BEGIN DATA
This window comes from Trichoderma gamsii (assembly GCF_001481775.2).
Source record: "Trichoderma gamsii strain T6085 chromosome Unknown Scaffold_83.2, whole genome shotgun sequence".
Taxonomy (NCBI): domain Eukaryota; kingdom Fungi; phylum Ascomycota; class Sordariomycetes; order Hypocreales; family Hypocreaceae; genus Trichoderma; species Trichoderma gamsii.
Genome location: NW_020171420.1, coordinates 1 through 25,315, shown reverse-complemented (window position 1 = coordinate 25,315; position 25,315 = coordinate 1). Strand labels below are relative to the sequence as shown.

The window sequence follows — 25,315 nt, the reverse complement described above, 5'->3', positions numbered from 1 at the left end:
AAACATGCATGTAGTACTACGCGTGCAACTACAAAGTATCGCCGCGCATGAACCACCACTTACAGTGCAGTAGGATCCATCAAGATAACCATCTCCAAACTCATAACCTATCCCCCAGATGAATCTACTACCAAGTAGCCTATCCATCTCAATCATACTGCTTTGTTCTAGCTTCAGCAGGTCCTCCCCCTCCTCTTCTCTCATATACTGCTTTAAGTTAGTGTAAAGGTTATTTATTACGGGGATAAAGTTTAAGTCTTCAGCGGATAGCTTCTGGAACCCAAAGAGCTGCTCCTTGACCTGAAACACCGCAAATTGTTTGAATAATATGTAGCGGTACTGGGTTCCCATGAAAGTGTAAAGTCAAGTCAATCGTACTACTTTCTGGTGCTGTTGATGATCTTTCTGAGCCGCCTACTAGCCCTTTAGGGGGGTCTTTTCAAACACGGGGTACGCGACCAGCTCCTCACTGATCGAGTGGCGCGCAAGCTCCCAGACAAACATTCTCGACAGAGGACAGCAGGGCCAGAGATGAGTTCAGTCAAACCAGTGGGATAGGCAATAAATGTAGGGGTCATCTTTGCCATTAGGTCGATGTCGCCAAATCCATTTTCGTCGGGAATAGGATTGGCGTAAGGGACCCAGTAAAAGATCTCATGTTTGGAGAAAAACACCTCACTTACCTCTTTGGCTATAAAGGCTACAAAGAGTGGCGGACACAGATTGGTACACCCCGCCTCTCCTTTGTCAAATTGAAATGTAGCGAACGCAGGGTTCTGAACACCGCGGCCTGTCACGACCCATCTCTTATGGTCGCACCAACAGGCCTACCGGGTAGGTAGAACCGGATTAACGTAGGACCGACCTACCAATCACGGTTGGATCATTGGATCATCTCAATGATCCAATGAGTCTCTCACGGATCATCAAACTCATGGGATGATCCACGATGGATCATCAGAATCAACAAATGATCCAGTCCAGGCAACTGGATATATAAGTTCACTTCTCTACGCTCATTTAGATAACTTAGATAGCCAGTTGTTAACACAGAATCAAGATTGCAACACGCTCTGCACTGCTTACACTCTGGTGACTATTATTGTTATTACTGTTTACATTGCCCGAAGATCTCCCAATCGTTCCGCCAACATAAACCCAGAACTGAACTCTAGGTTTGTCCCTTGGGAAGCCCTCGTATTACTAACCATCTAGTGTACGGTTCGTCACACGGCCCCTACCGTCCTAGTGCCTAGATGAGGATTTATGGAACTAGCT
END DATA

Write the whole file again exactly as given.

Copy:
This window comes from Trichoderma gamsii (assembly GCF_001481775.2).
Source record: "Trichoderma gamsii strain T6085 chromosome Unknown Scaffold_83.2, whole genome shotgun sequence".
Taxonomy (NCBI): domain Eukaryota; kingdom Fungi; phylum Ascomycota; class Sordariomycetes; order Hypocreales; family Hypocreaceae; genus Trichoderma; species Trichoderma gamsii.
Genome location: NW_020171420.1, coordinates 1 through 25,315, shown reverse-complemented (window position 1 = coordinate 25,315; position 25,315 = coordinate 1). Strand labels below are relative to the sequence as shown.

The window sequence follows — 25,315 nt, the reverse complement described above, 5'->3', positions numbered from 1 at the left end:
AAACATGCATGTAGTACTACGCGTGCAACTACAAAGTATCGCCGCGCATGAACCACCACTTACAGTGCAGTAGGATCCATCAAGATAACCATCTCCAAACTCATAACCTATCCCCCAGATGAATCTACTACCAAGTAGCCTATCCATCTCAATCATACTGCTTTGTTCTAGCTTCAGCAGGTCCTCCCCCTCCTCTTCTCTCATATACTGCTTTAAGTTAGTGTAAAGGTTATTTATTACGGGGATAAAGTTTAAGTCTTCAGCGGATAGCTTCTGGAACCCAAAGAGCTGCTCCTTGACCTGAAACACCGCAAATTGTTTGAATAATATGTAGCGGTACTGGGTTCCCATGAAAGTGTAAAGTCAAGTCAATCGTACTACTTTCTGGTGCTGTTGATGATCTTTCTGAGCCGCCTACTAGCCCTTTAGGGGGGTCTTTTCAAACACGGGGTACGCGACCAGCTCCTCACTGATCGAGTGGCGCGCAAGCTCCCAGACAAACATTCTCGACAGAGGACAGCAGGGCCAGAGATGAGTTCAGTCAAACCAGTGGGATAGGCAATAAATGTAGGGGTCATCTTTGCCATTAGGTCGATGTCGCCAAATCCATTTTCGTCGGGAATAGGATTGGCGTAAGGGACCCAGTAAAAGATCTCATGTTTGGAGAAAAACACCTCACTTACCTCTTTGGCTATAAAGGCTACAAAGAGTGGCGGACACAGATTGGTACACCCCGCCTCTCCTTTGTCAAATTGAAATGTAGCGAACGCAGGGTTCTGAACACCGCGGCCTGTCACGACCCATCTCTTATGGTCGCACCAACAGGCCTACCGGGTAGGTAGAACCGGATTAACGTAGGACCGACCTACCAATCACGGTTGGATCATTGGATCATCTCAATGATCCAATGAGTCTCTCACGGATCATCAAACTCATGGGATGATCCACGATGGATCATCAGAATCAACAAATGATCCAGTCCAGGCAACTGGATATATAAGTTCACTTCTCTACGCTCATTTAGATAACTTAGATAGCCAGTTGTTAACACAGAATCAAGATTGCAACACGCTCTGCACTGCTTACACTCTGGTGACTATTATTGTTATTACTGTTTACATTGCCCGAAGATCTCCCAATCGTTCCGCCAACATAAACCCAGAACTGAACTCTAGGTTTGTCCCTTGGGAAGCCCTCGTATTACTAACCATCTAGTGTACGGTTCGTCACACGGCCCCTACCGTCCTAGTGCCTAGATGAGGATTTATGGAACTAGCT